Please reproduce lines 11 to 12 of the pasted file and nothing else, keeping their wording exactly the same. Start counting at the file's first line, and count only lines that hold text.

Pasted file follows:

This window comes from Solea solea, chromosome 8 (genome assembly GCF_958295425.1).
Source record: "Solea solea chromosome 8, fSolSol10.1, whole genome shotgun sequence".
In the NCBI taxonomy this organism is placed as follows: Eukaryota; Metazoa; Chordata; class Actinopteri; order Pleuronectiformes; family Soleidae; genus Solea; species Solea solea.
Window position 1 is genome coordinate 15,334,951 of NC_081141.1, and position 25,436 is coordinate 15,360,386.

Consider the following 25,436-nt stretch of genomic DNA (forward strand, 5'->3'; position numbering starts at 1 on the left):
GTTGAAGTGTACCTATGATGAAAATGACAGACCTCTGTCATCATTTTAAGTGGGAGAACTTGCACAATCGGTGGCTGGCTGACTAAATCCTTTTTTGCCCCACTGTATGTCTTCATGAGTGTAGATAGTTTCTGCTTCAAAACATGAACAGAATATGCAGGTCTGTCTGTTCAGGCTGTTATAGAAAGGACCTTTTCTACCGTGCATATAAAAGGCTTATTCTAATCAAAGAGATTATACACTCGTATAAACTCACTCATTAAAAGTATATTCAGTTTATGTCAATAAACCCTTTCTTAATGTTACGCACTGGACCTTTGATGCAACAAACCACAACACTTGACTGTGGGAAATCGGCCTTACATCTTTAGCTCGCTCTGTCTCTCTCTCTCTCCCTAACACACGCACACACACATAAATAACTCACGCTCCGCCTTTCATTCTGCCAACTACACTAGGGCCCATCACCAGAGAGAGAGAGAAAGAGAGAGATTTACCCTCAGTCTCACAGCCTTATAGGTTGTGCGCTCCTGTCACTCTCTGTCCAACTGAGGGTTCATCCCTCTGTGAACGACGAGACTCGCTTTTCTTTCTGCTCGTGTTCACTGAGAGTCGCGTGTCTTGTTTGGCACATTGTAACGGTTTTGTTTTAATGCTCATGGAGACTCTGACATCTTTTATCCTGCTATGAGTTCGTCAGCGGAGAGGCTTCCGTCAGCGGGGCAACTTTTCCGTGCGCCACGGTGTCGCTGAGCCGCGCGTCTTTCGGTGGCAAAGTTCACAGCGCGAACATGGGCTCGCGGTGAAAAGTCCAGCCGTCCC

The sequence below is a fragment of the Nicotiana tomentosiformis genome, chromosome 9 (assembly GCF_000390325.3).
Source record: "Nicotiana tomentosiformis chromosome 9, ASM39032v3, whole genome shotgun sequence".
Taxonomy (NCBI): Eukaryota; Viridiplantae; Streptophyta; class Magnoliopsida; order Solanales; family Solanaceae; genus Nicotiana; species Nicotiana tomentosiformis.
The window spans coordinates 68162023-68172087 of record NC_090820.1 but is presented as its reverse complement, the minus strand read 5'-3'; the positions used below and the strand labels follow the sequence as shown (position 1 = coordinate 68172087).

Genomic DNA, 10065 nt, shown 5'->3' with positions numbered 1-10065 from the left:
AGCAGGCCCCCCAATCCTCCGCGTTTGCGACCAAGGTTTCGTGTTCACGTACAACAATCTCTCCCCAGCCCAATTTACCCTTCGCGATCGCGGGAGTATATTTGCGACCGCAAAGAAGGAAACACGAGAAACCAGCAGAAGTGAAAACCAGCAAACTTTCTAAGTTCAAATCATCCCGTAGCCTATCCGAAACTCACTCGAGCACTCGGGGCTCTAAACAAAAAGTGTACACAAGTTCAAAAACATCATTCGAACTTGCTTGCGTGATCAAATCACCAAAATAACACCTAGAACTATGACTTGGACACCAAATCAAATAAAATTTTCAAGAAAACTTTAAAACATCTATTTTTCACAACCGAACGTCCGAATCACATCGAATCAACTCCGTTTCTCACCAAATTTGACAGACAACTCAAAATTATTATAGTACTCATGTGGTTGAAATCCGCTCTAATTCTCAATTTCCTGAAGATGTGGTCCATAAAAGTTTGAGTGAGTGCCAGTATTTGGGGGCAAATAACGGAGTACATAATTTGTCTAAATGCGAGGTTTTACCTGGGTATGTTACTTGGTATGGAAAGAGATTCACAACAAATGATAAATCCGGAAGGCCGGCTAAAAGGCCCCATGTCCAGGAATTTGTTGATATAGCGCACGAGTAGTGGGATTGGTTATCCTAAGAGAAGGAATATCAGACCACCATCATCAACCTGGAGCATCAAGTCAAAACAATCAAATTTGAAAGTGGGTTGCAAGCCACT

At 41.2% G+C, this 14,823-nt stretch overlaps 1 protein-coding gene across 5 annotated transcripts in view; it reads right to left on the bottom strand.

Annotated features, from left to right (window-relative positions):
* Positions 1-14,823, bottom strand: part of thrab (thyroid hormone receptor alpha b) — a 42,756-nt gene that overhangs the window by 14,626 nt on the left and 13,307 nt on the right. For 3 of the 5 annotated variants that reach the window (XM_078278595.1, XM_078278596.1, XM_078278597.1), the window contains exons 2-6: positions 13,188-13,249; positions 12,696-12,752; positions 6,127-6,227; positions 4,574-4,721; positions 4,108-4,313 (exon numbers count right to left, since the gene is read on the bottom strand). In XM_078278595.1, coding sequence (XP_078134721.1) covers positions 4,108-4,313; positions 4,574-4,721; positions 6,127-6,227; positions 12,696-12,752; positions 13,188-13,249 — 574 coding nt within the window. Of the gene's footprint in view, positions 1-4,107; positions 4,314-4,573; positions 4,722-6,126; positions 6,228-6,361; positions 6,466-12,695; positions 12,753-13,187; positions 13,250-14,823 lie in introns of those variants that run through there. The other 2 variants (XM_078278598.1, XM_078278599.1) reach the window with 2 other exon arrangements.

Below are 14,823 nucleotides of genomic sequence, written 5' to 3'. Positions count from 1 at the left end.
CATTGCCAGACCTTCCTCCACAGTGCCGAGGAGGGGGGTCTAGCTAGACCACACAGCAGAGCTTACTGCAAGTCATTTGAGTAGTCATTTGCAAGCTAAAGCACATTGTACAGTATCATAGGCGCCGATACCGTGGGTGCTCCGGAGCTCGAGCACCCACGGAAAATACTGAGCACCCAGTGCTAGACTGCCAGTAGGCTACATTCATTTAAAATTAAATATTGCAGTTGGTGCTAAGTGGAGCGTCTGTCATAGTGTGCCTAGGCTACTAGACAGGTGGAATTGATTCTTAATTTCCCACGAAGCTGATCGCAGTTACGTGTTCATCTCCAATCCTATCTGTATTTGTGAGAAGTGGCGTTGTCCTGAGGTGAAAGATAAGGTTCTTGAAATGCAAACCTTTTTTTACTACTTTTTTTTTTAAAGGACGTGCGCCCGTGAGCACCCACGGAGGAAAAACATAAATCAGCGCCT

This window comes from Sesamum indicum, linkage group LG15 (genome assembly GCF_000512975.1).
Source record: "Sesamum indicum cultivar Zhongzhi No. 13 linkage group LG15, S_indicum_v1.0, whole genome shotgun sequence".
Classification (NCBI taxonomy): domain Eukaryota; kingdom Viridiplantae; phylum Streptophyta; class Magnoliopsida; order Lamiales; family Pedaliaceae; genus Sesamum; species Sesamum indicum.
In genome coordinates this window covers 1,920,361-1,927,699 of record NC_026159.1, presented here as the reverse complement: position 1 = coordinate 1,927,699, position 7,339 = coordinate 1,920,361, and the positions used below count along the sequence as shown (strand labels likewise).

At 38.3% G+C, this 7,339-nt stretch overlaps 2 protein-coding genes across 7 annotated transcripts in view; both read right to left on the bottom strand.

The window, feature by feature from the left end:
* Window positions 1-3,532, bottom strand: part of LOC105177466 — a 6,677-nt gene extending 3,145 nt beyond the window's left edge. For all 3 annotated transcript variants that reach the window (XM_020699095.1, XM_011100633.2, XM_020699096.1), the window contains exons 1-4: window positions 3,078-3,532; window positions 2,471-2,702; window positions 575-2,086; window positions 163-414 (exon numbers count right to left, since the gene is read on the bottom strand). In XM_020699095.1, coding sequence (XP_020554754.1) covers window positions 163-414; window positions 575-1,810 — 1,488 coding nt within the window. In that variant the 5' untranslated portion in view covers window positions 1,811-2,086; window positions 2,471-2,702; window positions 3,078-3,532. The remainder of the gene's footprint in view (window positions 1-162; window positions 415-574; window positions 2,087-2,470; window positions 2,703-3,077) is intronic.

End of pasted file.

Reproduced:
Genomic DNA, 10065 nt, shown 5'->3' with positions numbered 1-10065 from the left:
AGCAGGCCCCCCAATCCTCCGCGTTTGCGACCAAGGTTTCGTGTTCACGTACAACAATCTCTCCCCAGCCCAATTTACCCTTCGCGATCGCGGGAGTATATTTGCGACCGCAAAGAAGGAAACACGAGAAACCAGCAGAAGTGAAAACCAGCAAACTTTCTAAGTTCAAATCATCCCGTAGCCTATCCGAAACTCACTCGAGCACTCGGGGCTCTAAACAAAAAGTGTACACAAGTTCAAAAACATCATTCGAACTTGCTTGCGTGATCAAATCACCAAAATAACACCTAGAACTATGACTTGGACACCAAATCAAATAAAATTTTCAAGAAAACTTTAAAACATCTATTTTTCACAACCGAACGTCCGAATCACATCGAATCAACTCCGTTTCTCACCAAATTTGACAGACAACTCAAAATTATTATAGTACTCATGTGGTTGAAATCCGCTCTAATTCTCAATTTCCTGAAGATGTGGTCCATAAAAGTTTGAGTGAGTGCCAGTATTTGGGGGCAAATAACGGAGTACATAATTTGTCTAAATGCGAGGTTTTACCTGGGTATGTTACTTGGTATGGAAAGAGATTCACAACAAATGATAAATCCGGAAGGCCGGCTAAAAGGCCCCATGTCCAGGAATTTGTTGATATAGCGCACGAGTAGTGGGATTGGTTATCCTAAGAGAAGGAATATCAGACCACCATCATCAACCTGGAGCATCAAGTCAAAACAATCAAATTTGAAAGTGGGTTGCAAGCCACT